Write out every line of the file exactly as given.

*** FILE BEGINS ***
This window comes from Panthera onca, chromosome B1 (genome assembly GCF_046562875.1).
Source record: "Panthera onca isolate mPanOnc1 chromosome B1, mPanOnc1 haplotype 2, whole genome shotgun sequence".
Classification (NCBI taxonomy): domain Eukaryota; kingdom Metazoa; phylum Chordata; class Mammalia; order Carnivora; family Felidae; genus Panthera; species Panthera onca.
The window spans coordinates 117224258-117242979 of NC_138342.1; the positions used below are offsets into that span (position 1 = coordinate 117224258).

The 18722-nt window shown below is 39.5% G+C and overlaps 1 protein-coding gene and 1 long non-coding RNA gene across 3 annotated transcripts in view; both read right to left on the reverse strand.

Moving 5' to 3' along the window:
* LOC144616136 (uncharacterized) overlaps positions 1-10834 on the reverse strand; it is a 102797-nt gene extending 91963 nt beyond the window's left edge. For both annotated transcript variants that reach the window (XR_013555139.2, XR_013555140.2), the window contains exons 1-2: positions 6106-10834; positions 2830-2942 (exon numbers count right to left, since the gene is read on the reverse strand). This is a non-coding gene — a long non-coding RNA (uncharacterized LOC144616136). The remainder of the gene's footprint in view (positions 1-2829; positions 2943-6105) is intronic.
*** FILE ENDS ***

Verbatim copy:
This window comes from Panthera onca, chromosome B1 (genome assembly GCF_046562875.1).
Source record: "Panthera onca isolate mPanOnc1 chromosome B1, mPanOnc1 haplotype 2, whole genome shotgun sequence".
Classification (NCBI taxonomy): domain Eukaryota; kingdom Metazoa; phylum Chordata; class Mammalia; order Carnivora; family Felidae; genus Panthera; species Panthera onca.
The window spans coordinates 117224258-117242979 of NC_138342.1; the positions used below are offsets into that span (position 1 = coordinate 117224258).

The 18722-nt window shown below is 39.5% G+C and overlaps 1 protein-coding gene and 1 long non-coding RNA gene across 3 annotated transcripts in view; both read right to left on the reverse strand.

Moving 5' to 3' along the window:
* LOC144616136 (uncharacterized) overlaps positions 1-10834 on the reverse strand; it is a 102797-nt gene extending 91963 nt beyond the window's left edge. For both annotated transcript variants that reach the window (XR_013555139.2, XR_013555140.2), the window contains exons 1-2: positions 6106-10834; positions 2830-2942 (exon numbers count right to left, since the gene is read on the reverse strand). This is a non-coding gene — a long non-coding RNA (uncharacterized LOC144616136). The remainder of the gene's footprint in view (positions 1-2829; positions 2943-6105) is intronic.